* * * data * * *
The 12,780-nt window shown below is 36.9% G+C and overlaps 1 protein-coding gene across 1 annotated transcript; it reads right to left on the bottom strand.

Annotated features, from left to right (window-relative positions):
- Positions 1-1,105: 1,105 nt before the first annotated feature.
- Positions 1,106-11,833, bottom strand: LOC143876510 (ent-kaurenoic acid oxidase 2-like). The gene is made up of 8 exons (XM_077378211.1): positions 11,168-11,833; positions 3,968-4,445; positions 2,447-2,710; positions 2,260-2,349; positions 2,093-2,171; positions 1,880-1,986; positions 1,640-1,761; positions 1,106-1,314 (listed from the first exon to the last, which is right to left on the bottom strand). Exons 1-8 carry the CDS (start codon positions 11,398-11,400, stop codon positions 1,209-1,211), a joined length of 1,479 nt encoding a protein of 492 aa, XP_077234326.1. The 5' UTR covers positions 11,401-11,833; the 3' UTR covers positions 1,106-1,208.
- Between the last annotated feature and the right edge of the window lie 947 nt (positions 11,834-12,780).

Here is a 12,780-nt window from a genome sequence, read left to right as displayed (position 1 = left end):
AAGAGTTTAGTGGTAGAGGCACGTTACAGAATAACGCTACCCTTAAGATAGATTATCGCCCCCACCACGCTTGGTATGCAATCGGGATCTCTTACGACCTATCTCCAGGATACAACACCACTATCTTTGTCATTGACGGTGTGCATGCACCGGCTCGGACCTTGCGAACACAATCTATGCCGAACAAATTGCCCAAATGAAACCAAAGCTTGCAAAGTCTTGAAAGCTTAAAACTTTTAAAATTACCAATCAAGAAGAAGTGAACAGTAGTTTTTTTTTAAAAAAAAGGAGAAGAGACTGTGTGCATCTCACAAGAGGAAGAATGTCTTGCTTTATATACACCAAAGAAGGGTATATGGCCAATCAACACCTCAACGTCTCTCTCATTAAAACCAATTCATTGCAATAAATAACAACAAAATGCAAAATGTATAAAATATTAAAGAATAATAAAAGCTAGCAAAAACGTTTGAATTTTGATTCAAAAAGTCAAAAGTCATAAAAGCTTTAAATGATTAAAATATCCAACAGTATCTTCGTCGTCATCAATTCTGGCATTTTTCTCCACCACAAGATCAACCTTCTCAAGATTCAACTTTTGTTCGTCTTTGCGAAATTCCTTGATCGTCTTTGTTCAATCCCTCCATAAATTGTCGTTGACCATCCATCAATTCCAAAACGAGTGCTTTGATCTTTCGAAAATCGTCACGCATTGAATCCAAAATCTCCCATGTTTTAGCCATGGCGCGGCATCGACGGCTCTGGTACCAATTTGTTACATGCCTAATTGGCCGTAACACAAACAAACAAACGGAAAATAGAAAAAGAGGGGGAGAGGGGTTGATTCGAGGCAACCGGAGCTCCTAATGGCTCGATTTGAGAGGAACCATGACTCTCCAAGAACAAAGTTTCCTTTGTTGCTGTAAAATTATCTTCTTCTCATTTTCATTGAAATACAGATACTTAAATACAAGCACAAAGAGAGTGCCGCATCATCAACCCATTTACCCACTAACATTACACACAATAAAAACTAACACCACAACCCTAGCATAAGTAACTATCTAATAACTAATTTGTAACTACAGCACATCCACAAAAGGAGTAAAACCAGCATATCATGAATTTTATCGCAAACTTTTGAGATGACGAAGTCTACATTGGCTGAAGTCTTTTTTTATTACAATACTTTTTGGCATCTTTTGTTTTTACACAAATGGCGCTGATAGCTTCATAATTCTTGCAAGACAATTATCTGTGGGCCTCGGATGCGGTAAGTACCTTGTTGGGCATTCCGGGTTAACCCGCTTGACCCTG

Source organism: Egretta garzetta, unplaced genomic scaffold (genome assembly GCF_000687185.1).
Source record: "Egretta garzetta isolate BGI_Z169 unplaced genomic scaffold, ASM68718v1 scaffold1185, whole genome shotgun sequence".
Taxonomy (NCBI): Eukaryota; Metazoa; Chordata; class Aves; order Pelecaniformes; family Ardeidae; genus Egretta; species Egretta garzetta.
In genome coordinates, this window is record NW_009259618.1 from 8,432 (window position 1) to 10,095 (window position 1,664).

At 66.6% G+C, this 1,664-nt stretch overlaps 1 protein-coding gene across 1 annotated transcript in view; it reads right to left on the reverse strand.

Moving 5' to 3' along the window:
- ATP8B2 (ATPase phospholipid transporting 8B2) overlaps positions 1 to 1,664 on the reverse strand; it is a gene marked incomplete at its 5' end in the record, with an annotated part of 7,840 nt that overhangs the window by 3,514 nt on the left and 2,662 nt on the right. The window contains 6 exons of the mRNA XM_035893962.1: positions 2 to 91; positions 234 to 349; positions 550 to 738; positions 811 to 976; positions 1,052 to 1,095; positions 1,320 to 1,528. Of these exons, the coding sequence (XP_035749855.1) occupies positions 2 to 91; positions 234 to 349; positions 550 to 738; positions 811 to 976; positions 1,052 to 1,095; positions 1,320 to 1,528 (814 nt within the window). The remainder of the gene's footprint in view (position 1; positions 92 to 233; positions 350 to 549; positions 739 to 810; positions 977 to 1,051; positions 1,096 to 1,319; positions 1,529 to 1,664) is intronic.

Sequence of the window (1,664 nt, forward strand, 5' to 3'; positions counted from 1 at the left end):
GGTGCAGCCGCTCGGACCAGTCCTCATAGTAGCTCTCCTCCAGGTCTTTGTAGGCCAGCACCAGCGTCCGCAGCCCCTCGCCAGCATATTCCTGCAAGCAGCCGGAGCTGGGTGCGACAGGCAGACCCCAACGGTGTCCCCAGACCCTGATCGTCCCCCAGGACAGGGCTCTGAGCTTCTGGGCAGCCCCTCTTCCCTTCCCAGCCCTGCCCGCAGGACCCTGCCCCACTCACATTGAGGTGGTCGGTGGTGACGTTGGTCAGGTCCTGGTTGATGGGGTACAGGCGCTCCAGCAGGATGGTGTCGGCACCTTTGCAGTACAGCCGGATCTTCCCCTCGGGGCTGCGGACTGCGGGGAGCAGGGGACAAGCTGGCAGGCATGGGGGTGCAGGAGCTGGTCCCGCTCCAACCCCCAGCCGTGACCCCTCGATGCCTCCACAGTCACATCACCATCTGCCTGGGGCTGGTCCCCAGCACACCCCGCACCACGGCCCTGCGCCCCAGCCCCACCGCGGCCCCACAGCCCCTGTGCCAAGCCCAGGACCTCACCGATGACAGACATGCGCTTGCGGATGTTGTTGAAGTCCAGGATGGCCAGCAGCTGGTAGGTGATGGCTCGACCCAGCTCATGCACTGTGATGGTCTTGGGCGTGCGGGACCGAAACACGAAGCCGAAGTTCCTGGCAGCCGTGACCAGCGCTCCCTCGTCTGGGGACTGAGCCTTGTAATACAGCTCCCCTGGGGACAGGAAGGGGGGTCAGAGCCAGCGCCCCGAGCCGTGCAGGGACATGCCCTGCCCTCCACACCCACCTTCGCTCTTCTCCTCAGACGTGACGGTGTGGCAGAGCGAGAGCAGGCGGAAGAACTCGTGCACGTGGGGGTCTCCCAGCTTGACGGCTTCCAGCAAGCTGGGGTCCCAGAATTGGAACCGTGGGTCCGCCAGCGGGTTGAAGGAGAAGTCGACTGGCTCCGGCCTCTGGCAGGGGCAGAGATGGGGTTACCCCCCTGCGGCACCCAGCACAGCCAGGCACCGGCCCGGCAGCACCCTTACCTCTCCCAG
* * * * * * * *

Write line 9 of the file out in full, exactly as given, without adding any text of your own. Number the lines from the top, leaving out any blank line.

Source record: "Egretta garzetta isolate BGI_Z169 unplaced genomic scaffold, ASM68718v1 scaffold1185, whole genome shotgun sequence".